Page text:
The field of sports analytics was thrust into the spotlight by the Michael Lewis book, Moneyball, in 2004. The pressure to apply science to professional sport has accelerated. Associate Professor Sam Robertson and Professor Damian Farrow are dedicated to advancing technologies, data capacities, and analytics to help both professional and recreational athletes.
Growing up in Victoria, Sam was drawn to Australian Rules Football (AFL). He began playing at the age of 14 in school and a local football club before entering the AFL Talent Pathway. He left playing to explore biomechanics and develop innovative performance strategies when he realised that he liked the science side of sport more. He now oversees the sports science partnership between Victoria University and Western Bulldogs as Head of Research and Innovation.
Constantly determining players’ movements in training and competitive games is a non-trivial task. In AFL matches, a number of people usually make calls as to which player has the ball, who they’re passing the ball to, and how far it travels. The information collected by multiple individuals is then sent to central place for validation. Due to the number of people involved, this process is expensive and can be inaccurate. Sam’s solution is to pair GPS tracking with acceleration detection using a device the size of a 50-cent coin. The device can either sit on the ankle or between the shoulder blades to detect exactly where players are on the field and classify their movements (i.e. are they walking, running, kicking, etc.?). Combining this technology with broadcasted visual footage, he developed a mathematical model to determine what options players have possible when they’re in possession of the ball and their probability of kicking a goal. He has brought this technology to the Western Bulldogs so that the team can match their training more closely to what they come across in competition.
Damien was inspired to pursue tennis after he was given the opportunity to hit against elite tennis player, Ken Rosewall. He has since dabbled in a variety of sports, working with a range of Australian Institute of Sport and National sports programs including the AFL, cricket, swimming, surfing, and netball, but has returned to tennis to work behind the scenes. He manages the Game Insight Group (GIG), which is a joint initiative between Tennis Australia and the Institute of Health and Sport at Victoria University.
In collaboration with data scientists and computer engineers, GIG has developed technology and mathematical models that find the best fit tennis racquet for any player and assesses gameplay more accurately. They built a Tennis Lab – an indoor court at Melbourne Park with motion capture system that detects body coordinates and biomechanical information, in addition to the HawkEye system used in competitive tennis to detect ball speed, spins, and trajectory.
The average performance player spends 650 hours practicing with their racquet but only one hour selecting it. 80% of players are not using the equipment that best suits them. With many variables to choose, including the head size, weight, and string pattern, the tennis racquet market is complex with hundreds of options. Damien wanted ‘to get the right racquet in hand of all tennis players with the help of science’ no matter their skill level. He developed a number of products after testing hundreds of players and racquet combinations so that he can now recommend what racquet is best for each individual according to the way they play (or want to play).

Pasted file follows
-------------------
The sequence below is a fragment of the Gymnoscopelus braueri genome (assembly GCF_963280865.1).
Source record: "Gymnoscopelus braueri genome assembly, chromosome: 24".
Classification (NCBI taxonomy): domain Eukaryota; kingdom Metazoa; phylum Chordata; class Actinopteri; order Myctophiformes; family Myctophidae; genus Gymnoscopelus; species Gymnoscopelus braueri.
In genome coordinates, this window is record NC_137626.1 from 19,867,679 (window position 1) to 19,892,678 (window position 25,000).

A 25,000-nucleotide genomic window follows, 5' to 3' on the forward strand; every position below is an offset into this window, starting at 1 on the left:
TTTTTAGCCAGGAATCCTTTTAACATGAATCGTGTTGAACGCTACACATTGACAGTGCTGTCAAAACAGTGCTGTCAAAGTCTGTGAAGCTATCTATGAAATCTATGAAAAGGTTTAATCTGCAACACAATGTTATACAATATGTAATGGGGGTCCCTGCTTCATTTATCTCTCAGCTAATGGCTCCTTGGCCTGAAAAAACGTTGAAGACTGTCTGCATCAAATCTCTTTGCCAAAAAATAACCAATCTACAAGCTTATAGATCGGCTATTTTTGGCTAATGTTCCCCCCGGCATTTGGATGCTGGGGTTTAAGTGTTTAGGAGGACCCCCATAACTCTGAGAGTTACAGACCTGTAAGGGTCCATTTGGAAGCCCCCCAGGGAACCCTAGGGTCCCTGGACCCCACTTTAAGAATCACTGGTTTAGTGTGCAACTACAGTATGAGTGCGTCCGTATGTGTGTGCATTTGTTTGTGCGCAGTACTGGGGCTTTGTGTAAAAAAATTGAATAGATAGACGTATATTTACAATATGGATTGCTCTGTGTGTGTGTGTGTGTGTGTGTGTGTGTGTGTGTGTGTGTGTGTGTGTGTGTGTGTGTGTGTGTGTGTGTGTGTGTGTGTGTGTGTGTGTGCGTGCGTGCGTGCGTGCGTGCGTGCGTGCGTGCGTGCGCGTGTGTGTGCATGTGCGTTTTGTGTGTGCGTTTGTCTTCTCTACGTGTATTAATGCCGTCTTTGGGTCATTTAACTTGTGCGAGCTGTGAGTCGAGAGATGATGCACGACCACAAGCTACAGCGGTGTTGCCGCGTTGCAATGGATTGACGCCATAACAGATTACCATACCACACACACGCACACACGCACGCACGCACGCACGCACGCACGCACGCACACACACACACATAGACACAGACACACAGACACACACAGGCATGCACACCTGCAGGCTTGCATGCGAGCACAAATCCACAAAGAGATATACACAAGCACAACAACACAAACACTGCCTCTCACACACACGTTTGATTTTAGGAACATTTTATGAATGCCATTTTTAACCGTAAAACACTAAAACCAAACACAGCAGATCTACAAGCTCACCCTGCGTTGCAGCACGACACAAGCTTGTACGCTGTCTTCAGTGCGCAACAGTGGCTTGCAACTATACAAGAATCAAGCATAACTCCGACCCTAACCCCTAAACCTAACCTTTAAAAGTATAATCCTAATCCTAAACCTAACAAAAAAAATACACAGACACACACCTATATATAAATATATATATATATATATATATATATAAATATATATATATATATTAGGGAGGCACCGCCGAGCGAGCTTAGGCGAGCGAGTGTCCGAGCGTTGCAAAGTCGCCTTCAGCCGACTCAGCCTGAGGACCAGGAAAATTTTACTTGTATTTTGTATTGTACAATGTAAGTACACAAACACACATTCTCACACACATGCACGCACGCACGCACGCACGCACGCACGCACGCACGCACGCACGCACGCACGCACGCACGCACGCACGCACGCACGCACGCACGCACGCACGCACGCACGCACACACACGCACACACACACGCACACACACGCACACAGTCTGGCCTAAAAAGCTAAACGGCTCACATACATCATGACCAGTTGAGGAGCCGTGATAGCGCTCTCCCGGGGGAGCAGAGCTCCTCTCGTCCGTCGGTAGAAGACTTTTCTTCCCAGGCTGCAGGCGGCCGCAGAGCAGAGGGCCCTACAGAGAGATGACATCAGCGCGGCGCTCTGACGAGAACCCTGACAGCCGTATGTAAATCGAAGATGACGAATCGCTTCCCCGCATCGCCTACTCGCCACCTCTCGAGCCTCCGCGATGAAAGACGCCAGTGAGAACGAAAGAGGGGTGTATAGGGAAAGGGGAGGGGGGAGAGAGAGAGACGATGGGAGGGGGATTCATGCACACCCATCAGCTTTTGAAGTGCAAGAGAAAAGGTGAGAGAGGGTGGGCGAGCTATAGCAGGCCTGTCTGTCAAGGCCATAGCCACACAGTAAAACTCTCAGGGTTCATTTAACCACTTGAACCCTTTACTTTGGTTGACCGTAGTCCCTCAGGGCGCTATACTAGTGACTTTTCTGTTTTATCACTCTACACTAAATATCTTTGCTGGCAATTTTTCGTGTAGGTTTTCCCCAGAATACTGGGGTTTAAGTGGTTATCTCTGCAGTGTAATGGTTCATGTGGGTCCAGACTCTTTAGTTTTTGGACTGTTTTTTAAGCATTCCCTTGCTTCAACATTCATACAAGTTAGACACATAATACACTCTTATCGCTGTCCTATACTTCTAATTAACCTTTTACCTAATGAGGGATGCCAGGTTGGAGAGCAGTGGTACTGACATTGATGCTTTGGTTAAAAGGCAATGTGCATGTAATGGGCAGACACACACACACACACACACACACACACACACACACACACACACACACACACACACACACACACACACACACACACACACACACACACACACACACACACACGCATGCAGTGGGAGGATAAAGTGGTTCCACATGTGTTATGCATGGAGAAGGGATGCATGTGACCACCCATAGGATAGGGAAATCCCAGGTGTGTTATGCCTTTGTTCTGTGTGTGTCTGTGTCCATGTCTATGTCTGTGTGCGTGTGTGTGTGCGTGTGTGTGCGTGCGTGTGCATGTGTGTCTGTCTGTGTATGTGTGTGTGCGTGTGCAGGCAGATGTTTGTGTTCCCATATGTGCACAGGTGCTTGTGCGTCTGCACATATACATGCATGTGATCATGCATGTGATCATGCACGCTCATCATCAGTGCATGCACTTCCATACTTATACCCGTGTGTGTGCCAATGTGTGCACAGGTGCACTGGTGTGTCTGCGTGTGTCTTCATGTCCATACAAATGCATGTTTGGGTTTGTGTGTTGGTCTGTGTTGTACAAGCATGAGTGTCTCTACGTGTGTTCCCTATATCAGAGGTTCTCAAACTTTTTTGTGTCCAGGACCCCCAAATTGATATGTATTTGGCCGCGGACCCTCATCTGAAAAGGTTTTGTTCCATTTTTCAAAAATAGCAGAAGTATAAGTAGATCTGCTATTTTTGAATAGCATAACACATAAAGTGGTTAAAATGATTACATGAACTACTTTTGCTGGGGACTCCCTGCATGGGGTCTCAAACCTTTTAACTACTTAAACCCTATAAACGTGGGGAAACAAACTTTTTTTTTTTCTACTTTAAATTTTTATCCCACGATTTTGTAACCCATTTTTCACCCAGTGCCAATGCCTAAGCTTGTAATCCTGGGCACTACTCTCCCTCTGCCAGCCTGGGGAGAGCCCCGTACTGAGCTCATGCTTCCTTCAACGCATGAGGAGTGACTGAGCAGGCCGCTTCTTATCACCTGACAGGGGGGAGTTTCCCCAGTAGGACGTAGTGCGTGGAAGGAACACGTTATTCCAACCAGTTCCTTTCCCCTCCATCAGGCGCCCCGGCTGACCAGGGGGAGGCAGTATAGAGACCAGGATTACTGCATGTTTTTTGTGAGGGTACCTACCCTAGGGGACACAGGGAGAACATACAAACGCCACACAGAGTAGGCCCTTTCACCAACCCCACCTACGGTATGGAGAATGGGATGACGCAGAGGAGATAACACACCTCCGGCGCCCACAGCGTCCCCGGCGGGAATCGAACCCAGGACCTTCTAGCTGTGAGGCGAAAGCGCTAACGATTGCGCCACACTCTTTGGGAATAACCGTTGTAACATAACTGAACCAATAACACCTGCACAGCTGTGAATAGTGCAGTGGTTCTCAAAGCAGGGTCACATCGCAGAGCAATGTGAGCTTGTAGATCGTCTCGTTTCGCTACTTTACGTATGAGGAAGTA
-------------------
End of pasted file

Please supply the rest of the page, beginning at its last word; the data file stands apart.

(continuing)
The current breakdown of tennis matches also had room for improvement. Tennis statistics (number of winning points, how often a player lands their serves, etc.) don’t tell the full story, as they don’t explain who won a match or why. In the second round Australian Open 2017 match between Novak Djokovic and Denis Istomin, Djokovic won more points as he landed more serves and returned more shots than Istomin, but he lost the match. Damien therefore devised the “clutch performance measure”, in which each point is weighted according to their importance in deciding the winner.
Sam and Damien are also developing ways to use technology in the training process by simulating sporting environments (e.g. interactions with screens and Virtual Reality (VR)). Sam is working towards directly linking the visual experience to decision-making and assessing whether training using VR can be translated to improved sports performance by analysing players’ heart rate responses, footwork, and swing when hitting a virtual ball back. Damien is using cameras to assess players movements to determine how much energy they’re burning up. All players have a maximum limit, and if a player starts to push that limit, they are either fitter than usual… or about to collapse. Assessing player’s work rate (the rate they’re using energy) during games could be used in evaluation, coaching, and match preparation.
There is more data being generated in sport than ever before. With more data and better tools to manage and detect that data, the technology and analysis behind professional and recreational sport will continue to improve, giving players the opportunity to improve alongside them.